THE "ALL BLACKS" ONCE - MORE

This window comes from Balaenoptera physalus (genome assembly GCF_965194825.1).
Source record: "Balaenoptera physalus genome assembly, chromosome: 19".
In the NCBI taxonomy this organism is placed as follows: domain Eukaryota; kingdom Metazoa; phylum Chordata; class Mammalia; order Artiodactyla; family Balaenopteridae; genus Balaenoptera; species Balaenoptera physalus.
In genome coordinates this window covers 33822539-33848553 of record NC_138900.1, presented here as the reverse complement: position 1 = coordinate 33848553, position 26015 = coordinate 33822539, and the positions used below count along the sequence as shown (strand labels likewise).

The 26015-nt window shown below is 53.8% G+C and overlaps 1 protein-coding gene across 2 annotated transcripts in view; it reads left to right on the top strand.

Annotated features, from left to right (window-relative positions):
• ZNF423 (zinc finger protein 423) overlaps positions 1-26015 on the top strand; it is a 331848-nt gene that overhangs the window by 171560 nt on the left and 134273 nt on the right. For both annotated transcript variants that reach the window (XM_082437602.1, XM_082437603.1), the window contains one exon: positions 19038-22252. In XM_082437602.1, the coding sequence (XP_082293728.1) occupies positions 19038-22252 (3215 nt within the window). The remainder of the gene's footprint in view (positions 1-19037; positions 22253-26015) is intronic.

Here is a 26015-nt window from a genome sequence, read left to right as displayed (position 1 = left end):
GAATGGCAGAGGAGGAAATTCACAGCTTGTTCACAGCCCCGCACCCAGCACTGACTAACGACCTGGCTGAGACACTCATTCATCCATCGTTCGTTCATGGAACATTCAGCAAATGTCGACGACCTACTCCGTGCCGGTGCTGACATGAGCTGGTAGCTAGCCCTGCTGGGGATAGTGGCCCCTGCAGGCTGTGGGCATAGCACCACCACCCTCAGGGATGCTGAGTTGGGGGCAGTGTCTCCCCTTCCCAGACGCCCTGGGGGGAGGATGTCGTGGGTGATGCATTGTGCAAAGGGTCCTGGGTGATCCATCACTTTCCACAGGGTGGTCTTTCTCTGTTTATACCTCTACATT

i • _ = CRITICISM', OF NEW ZEALAND FOOTBALLERS. (Fxou Om Owv CoftsssrovsMT.) LONDON, October 19. , In the November issue of Fry's Magazine, which is out to-day, an article appears ii% which, relatively to Rugby football, the N«w Zealand "visiting team of last .year and their methods are freely criticised. Thei writer is Mr Arthur J. Gould, who is probably the greatest living authority on Ruj^by football. He gained' his first Welsh international, cap in 1885, and he has represented) the. prjncipaljty for upward of 26 times. In 1890 be captained the first' WelslT team which beat England, and the team which won the triple crown in 1893. With' reference to' the New Zca|anders, *'who£o tour last year caused such a, sen' sation," he says: — "Is the visit of tho "AllBlacks ' likely to influence the style of England,' Scotland,' Ireland, sad Wales? We think nob. The New Zealanders brought' with them a /distinctive -formation — seven* forwards, a wing-forward (really an.obstructive half), one half, two five-eighths, three ( three-quarters, and a full back; and in a somewhat modified form it was adopetd by some of the countries and clubs.; but it was dropped before the season was over. The New Zealanders were phenomenally , successful, but .they owed nothing, to their ' formation, except in so* far as it was natura'ly an advantage to have- eight men outside the scrummage available for attack and defence, instead of seven, as under the four three-quarter system. To play, seven forwards aginst eight you must have seven men who are capable of holding *their own against eight, if your opponents hold by the old formation ; and to gain any\ advantage irom the eighth man behind ' the scrummage you -must distribute tho work so as to use all eight. Therein lies the weakness of the New Zealand formation for ordinary teams. To play eight hacks successfully demands a higher standard of individual capacity — a larger measure of judgment — than to play the four threequarter system. Even till this day thereare hundreds., of teams who profess to play the four three-quarter game who practically waste the fourth three-quarter because their players have not the individual capacity to go straight, or the judgment io pass at the right moment. If the a'ighth back is added, there is tho danger that two men. may be wasted. The" Welsh teams — clufar and international — adopted the New Zealand formation for a time; some of their Engli=h opponents did the same ; " but though it worked with moderate success in the match; in which Wales beat New Zealand, in the majority of cases there was a complete failure to get full value out of the eighth man. And though it is. in opposition to the views of many critic3,*\ve say that New Zealand never got full value in^^ean, honest; play as ifc is understood in the United" Kingdom from their wing-forward play. "To call Gallaher and his understudies wing forwards was," ho declares, "a misnomer. The New Zealand wing forward was a second inside half, who never did the work of a forward at all. 'Wing forward ' play of their , own type was one ot the two thing 3 introduced by the New Zealandevs — the other was the assigning of special positions to forwards in the 6erum,-— and jt was absolutely the most objectionable feature which has come under notice daring i the last 20 -years. Gallaher's p.'ay wa# ofitftf